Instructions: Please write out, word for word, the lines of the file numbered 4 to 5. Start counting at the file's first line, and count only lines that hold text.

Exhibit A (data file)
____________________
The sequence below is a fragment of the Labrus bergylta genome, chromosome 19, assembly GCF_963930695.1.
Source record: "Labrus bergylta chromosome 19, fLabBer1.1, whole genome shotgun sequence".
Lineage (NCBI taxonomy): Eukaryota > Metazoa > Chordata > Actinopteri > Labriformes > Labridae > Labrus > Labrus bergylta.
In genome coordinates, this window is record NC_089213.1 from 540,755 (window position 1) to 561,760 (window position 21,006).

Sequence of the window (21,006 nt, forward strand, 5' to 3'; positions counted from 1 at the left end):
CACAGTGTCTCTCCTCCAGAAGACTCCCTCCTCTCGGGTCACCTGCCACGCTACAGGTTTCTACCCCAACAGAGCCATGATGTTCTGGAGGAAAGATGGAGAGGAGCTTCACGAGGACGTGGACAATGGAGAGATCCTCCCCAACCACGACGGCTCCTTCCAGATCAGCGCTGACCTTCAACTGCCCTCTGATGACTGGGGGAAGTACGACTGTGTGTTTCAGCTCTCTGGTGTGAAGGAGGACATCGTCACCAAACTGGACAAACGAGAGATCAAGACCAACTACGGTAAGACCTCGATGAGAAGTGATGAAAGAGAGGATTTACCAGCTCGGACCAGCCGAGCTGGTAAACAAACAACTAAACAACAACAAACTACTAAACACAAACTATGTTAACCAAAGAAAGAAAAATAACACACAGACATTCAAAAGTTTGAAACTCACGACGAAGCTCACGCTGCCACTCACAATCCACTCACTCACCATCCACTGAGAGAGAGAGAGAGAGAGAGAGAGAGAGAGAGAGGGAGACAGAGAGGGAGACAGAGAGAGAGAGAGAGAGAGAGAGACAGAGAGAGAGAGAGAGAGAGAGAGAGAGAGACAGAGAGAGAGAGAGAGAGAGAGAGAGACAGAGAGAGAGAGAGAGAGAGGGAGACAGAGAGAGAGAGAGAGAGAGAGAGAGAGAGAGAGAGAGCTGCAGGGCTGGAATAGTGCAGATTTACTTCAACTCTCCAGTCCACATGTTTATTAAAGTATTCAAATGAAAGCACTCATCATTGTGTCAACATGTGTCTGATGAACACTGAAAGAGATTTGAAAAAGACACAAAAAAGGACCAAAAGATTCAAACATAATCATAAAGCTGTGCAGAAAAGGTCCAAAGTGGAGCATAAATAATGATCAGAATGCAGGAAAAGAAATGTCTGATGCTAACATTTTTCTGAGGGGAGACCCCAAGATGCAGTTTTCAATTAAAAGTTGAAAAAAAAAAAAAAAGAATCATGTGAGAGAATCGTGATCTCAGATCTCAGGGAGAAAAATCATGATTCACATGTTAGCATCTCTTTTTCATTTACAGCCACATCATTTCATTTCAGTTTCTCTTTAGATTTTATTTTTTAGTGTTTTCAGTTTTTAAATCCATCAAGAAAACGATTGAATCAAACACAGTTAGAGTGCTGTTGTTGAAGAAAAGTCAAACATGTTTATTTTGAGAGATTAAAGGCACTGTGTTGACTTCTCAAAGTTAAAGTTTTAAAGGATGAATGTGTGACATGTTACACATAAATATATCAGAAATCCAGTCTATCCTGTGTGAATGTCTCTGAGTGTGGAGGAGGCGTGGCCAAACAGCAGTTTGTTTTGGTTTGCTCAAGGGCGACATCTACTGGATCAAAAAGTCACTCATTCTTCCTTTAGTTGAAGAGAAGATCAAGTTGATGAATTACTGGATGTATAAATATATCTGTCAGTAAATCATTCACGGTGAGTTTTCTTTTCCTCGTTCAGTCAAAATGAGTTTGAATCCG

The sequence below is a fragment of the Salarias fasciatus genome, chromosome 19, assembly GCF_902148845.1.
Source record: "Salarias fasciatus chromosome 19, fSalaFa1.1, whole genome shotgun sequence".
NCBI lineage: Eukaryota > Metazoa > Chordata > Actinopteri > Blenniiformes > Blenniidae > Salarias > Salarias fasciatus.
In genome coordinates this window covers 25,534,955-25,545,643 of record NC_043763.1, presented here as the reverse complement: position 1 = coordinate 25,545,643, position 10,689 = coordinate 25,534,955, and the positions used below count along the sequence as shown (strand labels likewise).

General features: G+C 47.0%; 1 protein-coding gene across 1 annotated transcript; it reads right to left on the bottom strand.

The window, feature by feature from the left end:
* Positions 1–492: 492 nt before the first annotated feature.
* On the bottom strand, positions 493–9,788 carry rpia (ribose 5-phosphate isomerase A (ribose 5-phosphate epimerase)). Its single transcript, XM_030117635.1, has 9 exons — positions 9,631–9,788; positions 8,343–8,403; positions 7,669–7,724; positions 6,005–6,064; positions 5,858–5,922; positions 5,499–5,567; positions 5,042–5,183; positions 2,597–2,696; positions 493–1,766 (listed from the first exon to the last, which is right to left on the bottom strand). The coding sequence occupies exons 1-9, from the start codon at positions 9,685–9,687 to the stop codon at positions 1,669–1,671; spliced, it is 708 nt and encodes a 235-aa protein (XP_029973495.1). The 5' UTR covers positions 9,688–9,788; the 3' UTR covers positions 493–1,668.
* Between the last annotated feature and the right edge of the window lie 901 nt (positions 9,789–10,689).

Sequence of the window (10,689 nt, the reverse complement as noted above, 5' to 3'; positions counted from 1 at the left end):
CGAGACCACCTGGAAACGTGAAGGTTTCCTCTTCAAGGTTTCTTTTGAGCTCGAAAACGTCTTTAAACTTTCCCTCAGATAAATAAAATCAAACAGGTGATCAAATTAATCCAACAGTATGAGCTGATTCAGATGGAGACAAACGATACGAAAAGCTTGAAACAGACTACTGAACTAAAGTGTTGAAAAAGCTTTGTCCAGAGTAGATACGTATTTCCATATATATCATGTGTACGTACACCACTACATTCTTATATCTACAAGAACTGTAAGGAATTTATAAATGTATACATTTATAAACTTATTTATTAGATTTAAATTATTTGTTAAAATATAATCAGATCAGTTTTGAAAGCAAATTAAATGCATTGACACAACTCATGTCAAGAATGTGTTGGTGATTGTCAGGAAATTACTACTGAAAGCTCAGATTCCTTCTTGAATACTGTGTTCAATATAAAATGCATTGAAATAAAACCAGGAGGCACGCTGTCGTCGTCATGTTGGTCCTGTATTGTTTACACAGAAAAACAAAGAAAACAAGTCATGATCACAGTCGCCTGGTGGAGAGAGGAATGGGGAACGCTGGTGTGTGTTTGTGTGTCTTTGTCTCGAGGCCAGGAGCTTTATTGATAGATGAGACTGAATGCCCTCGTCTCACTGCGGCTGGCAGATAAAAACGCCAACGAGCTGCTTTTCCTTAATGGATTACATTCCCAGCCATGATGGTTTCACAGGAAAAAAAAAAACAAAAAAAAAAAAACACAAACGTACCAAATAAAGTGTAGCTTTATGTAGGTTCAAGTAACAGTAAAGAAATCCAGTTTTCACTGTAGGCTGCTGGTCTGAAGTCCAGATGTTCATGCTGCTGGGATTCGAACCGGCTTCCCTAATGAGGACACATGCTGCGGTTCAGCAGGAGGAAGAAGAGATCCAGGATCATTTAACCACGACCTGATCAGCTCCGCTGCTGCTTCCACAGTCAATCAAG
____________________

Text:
In genome coordinates, this window is record NC_089213.1 from 540,755 (window position 1) to 561,760 (window position 21,006).

Sequence of the window (21,006 nt, forward strand, 5' to 3'; positions counted from 1 at the left end):